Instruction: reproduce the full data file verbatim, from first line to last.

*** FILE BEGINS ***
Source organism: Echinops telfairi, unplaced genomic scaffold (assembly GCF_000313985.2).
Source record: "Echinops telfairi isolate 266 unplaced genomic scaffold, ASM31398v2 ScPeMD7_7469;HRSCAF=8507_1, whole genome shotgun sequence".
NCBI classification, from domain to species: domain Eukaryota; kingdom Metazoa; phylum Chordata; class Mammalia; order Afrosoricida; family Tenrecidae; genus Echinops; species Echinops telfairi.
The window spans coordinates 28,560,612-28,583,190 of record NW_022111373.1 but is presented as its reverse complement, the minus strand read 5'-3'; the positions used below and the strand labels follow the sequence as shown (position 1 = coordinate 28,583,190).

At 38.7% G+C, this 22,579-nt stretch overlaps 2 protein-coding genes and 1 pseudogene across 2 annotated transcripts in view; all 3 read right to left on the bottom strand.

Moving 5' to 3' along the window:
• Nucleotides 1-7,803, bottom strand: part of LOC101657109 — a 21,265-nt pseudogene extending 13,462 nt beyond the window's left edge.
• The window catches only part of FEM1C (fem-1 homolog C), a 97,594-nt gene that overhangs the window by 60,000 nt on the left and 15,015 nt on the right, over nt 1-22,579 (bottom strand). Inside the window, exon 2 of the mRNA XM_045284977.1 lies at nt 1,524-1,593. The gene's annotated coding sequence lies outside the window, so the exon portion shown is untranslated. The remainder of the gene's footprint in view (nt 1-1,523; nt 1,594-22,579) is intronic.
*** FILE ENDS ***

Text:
Source organism: Echinops telfairi, unplaced genomic scaffold (assembly GCF_000313985.2).
Source record: "Echinops telfairi isolate 266 unplaced genomic scaffold, ASM31398v2 ScPeMD7_7469;HRSCAF=8507_1, whole genome shotgun sequence".
NCBI classification, from domain to species: domain Eukaryota; kingdom Metazoa; phylum Chordata; class Mammalia; order Afrosoricida; family Tenrecidae; genus Echinops; species Echinops telfairi.
The window spans coordinates 28,560,612-28,583,190 of record NW_022111373.1 but is presented as its reverse complement, the minus strand read 5'-3'; the positions used below and the strand labels follow the sequence as shown (position 1 = coordinate 28,583,190).

At 38.7% G+C, this 22,579-nt stretch overlaps 2 protein-coding genes and 1 pseudogene across 2 annotated transcripts in view; all 3 read right to left on the bottom strand.

Moving 5' to 3' along the window:
• Nucleotides 1-7,803, bottom strand: part of LOC101657109 — a 21,265-nt pseudogene extending 13,462 nt beyond the window's left edge.
• The window catches only part of FEM1C (fem-1 homolog C), a 97,594-nt gene that overhangs the window by 60,000 nt on the left and 15,015 nt on the right, over nt 1-22,579 (bottom strand). Inside the window, exon 2 of the mRNA XM_045284977.1 lies at nt 1,524-1,593. The gene's annotated coding sequence lies outside the window, so the exon portion shown is untranslated. The remainder of the gene's footprint in view (nt 1-1,523; nt 1,594-22,579) is intronic.